An interesting piece on One Species at a Time featured NSF-funded Microbiologist David Emerson who studies microbes that feed on iron. Working at the Bigelow Laboratory for Ocean Sciences in Maine, Emerson studies Leptothrix lucretia and its potential for filtering water and other uses. However, the piece got us to thinking about iron and its many crystal forms, making it perfect for our Crystal of the Week in celebration of International Year of Crystallography

Modern materials engineers carefully manipulate iron for a variety of applications, ranging from ship hulls to steel foundations in skyscrapers to magnets to cookware. But the history of iron engineering actually dates back thousands of years to the earliest civilizations, and before engineers used iron, some of the earliest life forms on the planet developed metabolic systems that relied on iron for energy.

Like other transition metals, iron can exist in its metallic, neutral-charge state, or iron can undergo reduction and oxidation (“redox”) reactions, where electrons are gained or lost, to attain new charge states. Changes in the electronic structure of iron dictate how it bonds with other elements, such as oxygen. For example, iron (II), where the iron atom has lost two electrons, readily forms black FeO. If oxidized further, iron (III) can combine with oxygen to create Fe2O3, otherwise known as hematite, which is not only the color of iron rust but also chemically related. Another familiar iron oxide is magnetite (Fe3O4), which is used in magnets (pictured above). The chemical structure of this mineral is complex, based on a combination of iron (II) and iron (III), which disrupts electronic pairing within the structure, giving rise to its magnetic properties.

These minerals have a lot more in common than just their chemistry. These iron oxides, and many other iron hydrides and oxyhydroxides, are regularly used as basic pigments in everything from plastic to paint. In fact, you’re probably already familiar with some iron oxide-based pigments, such as “iron black” and “burnt sienna.” And if you’ve ever wondered how mascara can make eyelashes appear longer – think magnetite!

The family of iron oxides, however, represents only a small fraction of the family of iron-based compounds. Most iron used by engineers is in the form of steel, where different elements are added in varying amounts to alter the mechanical properties of the steel, as well as its susceptibility to oxidation. And let us not forget that iron is the fourth most abundant element in Earth’s crust, with everything beneath being molten iron and nickel (another alloy of iron!).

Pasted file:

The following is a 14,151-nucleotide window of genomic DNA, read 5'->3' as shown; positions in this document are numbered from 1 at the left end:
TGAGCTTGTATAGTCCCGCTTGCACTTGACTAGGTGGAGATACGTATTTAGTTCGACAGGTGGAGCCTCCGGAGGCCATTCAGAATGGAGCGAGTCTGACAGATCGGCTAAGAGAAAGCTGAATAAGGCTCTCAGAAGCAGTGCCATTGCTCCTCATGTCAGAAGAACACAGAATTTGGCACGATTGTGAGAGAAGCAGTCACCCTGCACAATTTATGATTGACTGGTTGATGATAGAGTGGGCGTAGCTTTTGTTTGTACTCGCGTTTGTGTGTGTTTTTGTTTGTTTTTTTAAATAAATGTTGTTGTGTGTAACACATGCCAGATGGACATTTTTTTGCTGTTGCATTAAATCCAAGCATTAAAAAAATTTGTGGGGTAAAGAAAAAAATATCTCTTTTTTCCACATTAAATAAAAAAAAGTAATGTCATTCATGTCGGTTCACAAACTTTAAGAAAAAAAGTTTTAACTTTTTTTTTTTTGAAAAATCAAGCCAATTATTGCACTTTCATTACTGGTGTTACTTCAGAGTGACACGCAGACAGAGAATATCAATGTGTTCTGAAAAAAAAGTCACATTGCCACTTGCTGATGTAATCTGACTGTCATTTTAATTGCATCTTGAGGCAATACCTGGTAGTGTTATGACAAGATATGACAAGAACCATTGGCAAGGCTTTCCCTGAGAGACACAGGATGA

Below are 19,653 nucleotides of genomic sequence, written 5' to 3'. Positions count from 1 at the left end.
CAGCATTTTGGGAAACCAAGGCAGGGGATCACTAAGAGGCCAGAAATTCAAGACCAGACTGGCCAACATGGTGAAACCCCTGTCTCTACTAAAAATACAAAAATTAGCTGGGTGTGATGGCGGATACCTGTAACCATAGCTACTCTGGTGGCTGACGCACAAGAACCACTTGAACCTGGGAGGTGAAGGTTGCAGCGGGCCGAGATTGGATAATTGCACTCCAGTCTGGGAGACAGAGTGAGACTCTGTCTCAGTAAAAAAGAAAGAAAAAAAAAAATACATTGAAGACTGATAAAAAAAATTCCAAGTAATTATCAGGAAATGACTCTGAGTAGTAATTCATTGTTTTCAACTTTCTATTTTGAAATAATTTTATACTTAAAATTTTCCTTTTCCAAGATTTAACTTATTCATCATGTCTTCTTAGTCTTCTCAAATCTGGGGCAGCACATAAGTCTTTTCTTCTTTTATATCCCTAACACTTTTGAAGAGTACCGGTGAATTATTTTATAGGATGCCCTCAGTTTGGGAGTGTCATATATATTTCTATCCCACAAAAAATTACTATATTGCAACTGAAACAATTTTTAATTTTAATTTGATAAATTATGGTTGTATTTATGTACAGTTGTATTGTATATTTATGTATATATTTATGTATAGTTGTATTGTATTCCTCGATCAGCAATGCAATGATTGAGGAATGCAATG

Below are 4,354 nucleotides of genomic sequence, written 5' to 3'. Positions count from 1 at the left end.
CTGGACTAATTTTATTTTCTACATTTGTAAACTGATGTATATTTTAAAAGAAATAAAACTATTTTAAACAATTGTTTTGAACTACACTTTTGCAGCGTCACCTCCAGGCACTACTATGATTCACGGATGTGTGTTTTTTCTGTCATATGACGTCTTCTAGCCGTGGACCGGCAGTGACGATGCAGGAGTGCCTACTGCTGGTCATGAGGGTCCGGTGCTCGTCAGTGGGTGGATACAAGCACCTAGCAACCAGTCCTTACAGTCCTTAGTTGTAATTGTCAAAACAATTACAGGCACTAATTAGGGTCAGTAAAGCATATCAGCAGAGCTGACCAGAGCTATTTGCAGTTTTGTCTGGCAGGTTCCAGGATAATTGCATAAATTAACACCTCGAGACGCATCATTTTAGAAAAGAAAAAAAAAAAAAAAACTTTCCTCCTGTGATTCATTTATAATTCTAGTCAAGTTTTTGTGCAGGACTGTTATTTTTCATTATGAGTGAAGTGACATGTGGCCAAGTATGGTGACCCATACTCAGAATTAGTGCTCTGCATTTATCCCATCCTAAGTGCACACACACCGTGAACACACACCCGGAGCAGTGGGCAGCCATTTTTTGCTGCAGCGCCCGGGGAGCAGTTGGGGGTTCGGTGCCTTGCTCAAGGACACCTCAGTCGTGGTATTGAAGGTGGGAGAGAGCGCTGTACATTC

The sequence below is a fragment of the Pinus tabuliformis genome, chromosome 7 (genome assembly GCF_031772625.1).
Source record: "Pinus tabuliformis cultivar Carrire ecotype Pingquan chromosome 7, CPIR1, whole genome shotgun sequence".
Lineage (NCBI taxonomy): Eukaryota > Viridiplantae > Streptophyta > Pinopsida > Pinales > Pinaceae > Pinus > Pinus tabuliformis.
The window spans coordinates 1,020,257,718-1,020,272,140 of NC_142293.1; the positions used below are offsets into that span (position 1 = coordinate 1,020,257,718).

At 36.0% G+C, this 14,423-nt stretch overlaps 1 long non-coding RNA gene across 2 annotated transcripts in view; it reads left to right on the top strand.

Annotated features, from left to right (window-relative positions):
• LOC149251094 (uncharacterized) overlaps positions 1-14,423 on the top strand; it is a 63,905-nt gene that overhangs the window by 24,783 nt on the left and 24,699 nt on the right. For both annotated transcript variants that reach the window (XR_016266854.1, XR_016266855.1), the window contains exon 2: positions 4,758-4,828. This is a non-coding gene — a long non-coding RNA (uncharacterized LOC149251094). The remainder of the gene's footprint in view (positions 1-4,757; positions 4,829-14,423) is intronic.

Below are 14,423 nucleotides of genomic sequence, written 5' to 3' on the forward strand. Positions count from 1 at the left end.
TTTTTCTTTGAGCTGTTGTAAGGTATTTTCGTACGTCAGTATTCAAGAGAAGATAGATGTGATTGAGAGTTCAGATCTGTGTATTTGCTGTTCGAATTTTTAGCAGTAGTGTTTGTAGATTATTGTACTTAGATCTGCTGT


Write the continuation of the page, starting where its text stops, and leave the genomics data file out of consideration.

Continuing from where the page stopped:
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Researchers develop searchable pollen database: A multidisciplinary team of researchers at the University of Massachusetts Boston has developed the Human Impact Pollen Database, an online image resource of pollen from plants typically associated with human activities. Researchers worldwide can use this tool to study changes in modern as well as historical ecosystems. In addition, the resource includes data for studies of human-plant interactions during the last 1000 years.

The pollen reference images enable scientists to identify unknown plants, reconstruct past environments, assess the movement of plants, and, ultimately, examine human influences on the environment. The database can also assist researchers studying the nature and trajectory of climate change. Learn more… 

Image Credit: Fiske Center, University of Massachusetts Boston

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As drifting microorganisms, individual phytoplankton species should be able to show up anywhere in the ocean, but they don’t. To learn why, NSF-funded researchers studied water temperatures (among several other factors) to see if they somehow limit phytoplankton distribution.